By the end of this month we’ll know whether Rupert Murdoch’s latest attempt to integrate Sky into his wider entertainment portfolio is to be subjected to further regulatory investigation.
Given the perceived – though, as critical media coverage of Theresa May might be said to disprove – closeness between Mr Murdoch and the Conservatives it’s more likely than not that Culture Secretary Karen Bradley will proceed with a full phase two Competition and Markets Authority probe of the deal.
Should it deal eventually get the go-ahead it’ll be important that the government be able to show it acted on impartial advice.
Of course, this won’t stop some from criticising a favourable decision – the CMA’s finding that BT’s takeover of EE would have no adverse impact on competition is still the cause of much complaint – but fair-minded people will at least see ministers acted on the facts as presented to them.
Sky is a longterm innovator which led the way in breaking the hold the BBC, ITV and Channel 4 enjoyed over UK television.
It helped to popularise the idea of pay-TV even though cable firms already offered subscription channels and, in the UK, it brought the recording of subscription content to the masses.
But just as Sky brought competition to the UK – and profited handsomely from doing so – it now faces fierce competition from old rivals and newcomers alike in a media landscape which has changed dramatically since it launched in 1990.
It was competition from Netflix and, later, Amazon as well as the attractiveness of Freeview, which continues to offer most of the UK’s most watched channels and shows, that pushed the company into launching NOW TV.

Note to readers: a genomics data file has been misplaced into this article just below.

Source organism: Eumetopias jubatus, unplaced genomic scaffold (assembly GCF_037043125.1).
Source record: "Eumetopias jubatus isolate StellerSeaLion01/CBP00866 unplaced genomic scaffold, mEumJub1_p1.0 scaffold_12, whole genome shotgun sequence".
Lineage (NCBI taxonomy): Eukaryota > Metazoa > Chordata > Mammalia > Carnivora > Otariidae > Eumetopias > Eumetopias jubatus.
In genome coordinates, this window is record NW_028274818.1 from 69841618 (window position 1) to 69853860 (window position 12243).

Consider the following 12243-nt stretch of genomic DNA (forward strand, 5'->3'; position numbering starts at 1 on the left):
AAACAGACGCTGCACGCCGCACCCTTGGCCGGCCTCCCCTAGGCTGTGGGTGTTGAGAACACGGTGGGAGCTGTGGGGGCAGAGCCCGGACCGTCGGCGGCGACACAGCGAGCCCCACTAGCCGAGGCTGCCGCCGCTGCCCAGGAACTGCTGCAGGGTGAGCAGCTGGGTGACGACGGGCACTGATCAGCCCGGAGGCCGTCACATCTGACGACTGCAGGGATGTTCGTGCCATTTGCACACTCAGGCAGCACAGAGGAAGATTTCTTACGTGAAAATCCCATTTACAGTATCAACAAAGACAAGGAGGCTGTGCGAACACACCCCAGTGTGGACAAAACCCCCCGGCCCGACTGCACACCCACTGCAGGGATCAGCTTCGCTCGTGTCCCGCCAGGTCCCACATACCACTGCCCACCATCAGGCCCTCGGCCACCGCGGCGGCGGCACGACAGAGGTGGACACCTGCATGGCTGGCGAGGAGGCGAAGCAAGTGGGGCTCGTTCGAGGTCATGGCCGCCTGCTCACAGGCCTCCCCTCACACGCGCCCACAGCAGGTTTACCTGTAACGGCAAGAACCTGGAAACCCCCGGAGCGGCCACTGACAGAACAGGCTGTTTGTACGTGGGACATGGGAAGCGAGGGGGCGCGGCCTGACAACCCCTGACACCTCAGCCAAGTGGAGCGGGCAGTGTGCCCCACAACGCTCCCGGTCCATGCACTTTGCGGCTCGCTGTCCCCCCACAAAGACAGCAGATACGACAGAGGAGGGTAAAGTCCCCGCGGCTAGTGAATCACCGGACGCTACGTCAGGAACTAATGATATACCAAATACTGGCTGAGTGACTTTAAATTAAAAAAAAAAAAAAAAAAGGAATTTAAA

Positioned as an add-on to Freeview, the low-cost, contract-free service makes Sky’s most attractive content available on terms which even the most committed of pay refuseniks would give a second glance.
And, after years of lacklustre efforts by ITV Digital, Setanta and ESPN, Sky faces real, meaningful competition in the sports sector from BT which has already taken several big competitions from the broadcaster, including the Champions League and Australian cricket.
In addition, BT’s multi-year deal with AMC, as well as carriage deals with all major independent channel owners and investment in 4K, gives it an increasingly attractive platform with which to compete with Sky.
The days of Sky having a near-monopoly on the UK pay-TV sector are long gone and are never coming back.
Given that competition is now enshrined in the UK, there’s little reason not to allow the Fox takeover to proceed, subject to some conditions around content availability.
Some will call for Sky to have to wholesale all of its channels to other networks and pay-TV providers, but I’m not convinced this would be a proportionate response – Sky’s not the only firm with exclusive content and forcing only one to share the results of its investments seems unfair.
And, in any event, it’s likely the pure streaming services would be unable to take advantage of such a remedy as Sky’s rights to shows are generally tied to a traditional broadcast. So a requirement to share content would only really benefit BT, TalkTalk and Virgin Media, two of which already have commercial deals for the channels anyway.
And we know from deals such as BT’s tie-up with AMC and Netflix’s virtually globally tying up of the Star Trek rights that there’s little content which Sky’s rivals could not either outbid it for, or force it to pay more for, if they were minded.
So it’s in this area – content rights – where I think a few regulatory impositions should be made and could be justified.
Instead of allowing Sky to pre-buy or pre-invest in Fox’s output, it might be better to mandate that either all or a substantial proportion be sold on the open market, a rule which would allow Amazon, Netflix and others to bid if they wished.
This would avoid – unlike the forced wholesaling of channels – Sky’s rivals being able to sit back and feed off of its investments while ensuring ever greater amounts of content didn’t become locked into a single provider.
But whatever conditions are ultimately attached to the tie-up, there are no realistic competition grounds which would justify blocking it – no-one is really hurt if they have to buy a Blu-ray because their TV provider of choice doesn’t have a specific show – and the deal should be allowed to proceed.